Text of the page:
Siamese crocodile found tied to a tree
On June 5, 2014, the Sre Ambel patrol unit rescued a baby Siamese crocodile from a wildlife poacher in Sre Ambel village. Listed as Critically Endangered by the IUCN, the animal's health is currently being assessed, after which it will be released into protected habitat in the Southern Cardamom Mountain Range. Extinct from 99% of its original habitat, there are only around 250 Siamese crocodiles left in the wild and most make their home in the Southern Cardamoms. They are threatened by habitat destruction and are hunted extensively for their skin. The luxury market’s demand for crocodile-leather products has had devastating effects on crocodile populations all over the world. Bags and briefcases made from these endangered animals sell for thousands of dollars, making the crocodile business very lucrative for poachers and crocodile farmers. Wild caught animals are often sold into farms where they are hybridized with saltwater crocodiles, further damaging the survival prospects of the species.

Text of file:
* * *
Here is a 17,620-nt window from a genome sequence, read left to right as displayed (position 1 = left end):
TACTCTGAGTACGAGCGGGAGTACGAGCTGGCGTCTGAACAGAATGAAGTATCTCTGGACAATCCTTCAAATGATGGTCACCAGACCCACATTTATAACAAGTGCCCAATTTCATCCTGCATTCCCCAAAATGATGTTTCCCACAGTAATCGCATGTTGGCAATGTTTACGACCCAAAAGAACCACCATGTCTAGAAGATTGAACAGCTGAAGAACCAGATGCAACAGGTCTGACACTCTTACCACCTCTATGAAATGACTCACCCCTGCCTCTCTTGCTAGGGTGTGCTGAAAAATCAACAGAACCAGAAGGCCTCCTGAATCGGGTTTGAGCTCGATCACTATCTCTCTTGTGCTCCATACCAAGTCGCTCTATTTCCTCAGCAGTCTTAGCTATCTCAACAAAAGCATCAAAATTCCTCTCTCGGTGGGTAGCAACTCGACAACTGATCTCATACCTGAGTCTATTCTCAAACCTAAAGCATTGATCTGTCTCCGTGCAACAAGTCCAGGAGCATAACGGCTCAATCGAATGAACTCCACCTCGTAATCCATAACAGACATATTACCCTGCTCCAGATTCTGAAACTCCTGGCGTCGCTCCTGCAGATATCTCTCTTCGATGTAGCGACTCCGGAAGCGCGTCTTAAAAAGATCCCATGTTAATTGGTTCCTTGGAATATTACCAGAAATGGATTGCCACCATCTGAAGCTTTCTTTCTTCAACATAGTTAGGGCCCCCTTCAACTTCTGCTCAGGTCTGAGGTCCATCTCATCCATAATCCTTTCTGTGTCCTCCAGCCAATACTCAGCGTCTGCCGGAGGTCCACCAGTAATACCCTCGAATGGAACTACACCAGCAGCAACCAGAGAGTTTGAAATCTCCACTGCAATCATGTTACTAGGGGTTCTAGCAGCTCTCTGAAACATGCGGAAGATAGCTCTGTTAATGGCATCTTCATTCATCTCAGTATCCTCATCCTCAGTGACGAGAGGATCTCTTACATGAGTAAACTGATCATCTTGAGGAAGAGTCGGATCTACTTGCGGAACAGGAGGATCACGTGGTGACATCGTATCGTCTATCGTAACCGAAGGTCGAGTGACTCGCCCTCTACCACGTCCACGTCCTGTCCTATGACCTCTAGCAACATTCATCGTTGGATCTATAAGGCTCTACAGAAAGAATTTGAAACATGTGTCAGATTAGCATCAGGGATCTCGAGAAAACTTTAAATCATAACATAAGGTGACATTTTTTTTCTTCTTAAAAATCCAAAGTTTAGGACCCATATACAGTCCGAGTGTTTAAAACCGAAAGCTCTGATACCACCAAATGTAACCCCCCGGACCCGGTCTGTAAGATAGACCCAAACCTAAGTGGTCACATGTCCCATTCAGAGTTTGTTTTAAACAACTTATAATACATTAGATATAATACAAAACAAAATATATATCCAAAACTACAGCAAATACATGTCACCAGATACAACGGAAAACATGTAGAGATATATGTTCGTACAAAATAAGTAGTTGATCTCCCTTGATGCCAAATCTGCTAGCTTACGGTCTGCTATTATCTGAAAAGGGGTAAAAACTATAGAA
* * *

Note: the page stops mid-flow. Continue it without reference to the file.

The Siamese crocodile can grow to a length of 13 feet, and primarily feeds on fish but is also known to catch reptiles, amphibians, and small mammals. It reaches maturity at about 15 years, and has a lifespan of over 50 years. Once thought to be locally extinct, a small population was found concentrated in the Southwestern region of the Cardamom Mountains. Since 2002, Wildlife Alliance’s Southern Cardamom Forest Protection Program has been defending this crucial region from illegal logging, poaching, and forest fires. Help our forest rangers continue to stop wildlife crime and protect this critically endangered species from going extinct, by making a gift today!
Rangers rescuing the rare Siamese Crocodile baby.